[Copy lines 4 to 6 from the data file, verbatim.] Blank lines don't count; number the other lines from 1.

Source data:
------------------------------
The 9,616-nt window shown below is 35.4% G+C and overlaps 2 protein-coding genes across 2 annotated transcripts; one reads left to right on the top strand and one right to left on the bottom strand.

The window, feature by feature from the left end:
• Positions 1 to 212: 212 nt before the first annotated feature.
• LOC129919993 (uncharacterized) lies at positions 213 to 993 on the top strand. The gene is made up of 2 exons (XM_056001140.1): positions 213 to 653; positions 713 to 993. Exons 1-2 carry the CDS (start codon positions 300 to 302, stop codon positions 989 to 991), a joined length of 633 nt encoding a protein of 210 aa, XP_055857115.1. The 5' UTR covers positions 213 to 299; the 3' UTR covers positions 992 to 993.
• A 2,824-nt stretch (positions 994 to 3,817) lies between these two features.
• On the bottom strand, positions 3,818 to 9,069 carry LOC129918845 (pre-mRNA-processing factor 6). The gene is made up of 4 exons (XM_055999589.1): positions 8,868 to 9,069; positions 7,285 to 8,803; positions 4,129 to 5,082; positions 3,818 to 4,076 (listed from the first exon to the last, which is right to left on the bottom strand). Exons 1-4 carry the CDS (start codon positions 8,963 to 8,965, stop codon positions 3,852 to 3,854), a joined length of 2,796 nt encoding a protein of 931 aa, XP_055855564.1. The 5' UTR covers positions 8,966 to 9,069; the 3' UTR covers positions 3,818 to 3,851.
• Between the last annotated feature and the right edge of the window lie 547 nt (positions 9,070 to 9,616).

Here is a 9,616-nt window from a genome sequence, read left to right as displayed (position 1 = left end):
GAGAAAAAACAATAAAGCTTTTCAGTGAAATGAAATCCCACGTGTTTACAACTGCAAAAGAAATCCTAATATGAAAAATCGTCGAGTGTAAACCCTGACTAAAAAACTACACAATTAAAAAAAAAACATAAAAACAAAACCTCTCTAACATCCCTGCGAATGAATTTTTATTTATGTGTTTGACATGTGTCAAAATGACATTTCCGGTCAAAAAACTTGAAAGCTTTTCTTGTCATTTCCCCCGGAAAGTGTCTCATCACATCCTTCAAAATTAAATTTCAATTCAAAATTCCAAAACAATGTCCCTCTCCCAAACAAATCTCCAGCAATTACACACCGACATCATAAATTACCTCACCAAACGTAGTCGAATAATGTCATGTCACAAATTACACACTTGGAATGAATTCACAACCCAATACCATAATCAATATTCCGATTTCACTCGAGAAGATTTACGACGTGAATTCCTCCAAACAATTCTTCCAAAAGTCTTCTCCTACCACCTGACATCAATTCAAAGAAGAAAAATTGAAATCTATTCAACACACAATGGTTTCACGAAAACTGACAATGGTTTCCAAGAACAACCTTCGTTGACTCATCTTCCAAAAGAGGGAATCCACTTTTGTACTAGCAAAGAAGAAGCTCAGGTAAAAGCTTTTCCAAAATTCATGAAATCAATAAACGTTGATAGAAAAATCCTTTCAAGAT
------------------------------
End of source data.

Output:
• LOC129919993 (uncharacterized) lies at positions 213 to 993 on the top strand. The gene is made up of 2 exons (XM_056001140.1): positions 213 to 653; positions 713 to 993. Exons 1-2 carry the CDS (start codon positions 300 to 302, stop codon positions 989 to 991), a joined length of 633 nt encoding a protein of 210 aa, XP_055857115.1. The 5' UTR covers positions 213 to 299; the 3' UTR covers positions 992 to 993.
• A 2,824-nt stretch (positions 994 to 3,817) lies between these two features.
• On the bottom strand, positions 3,818 to 9,069 carry LOC129918845 (pre-mRNA-processing factor 6). The gene is made up of 4 exons (XM_055999589.1): positions 8,868 to 9,069; positions 7,285 to 8,803; positions 4,129 to 5,082; positions 3,818 to 4,076 (listed from the first exon to the last, which is right to left on the bottom strand). Exons 1-4 carry the CDS (start codon positions 8,963 to 8,965, stop codon positions 3,852 to 3,854), a joined length of 2,796 nt encoding a protein of 931 aa, XP_055855564.1. The 5' UTR covers positions 8,966 to 9,069; the 3' UTR covers positions 3,818 to 3,851.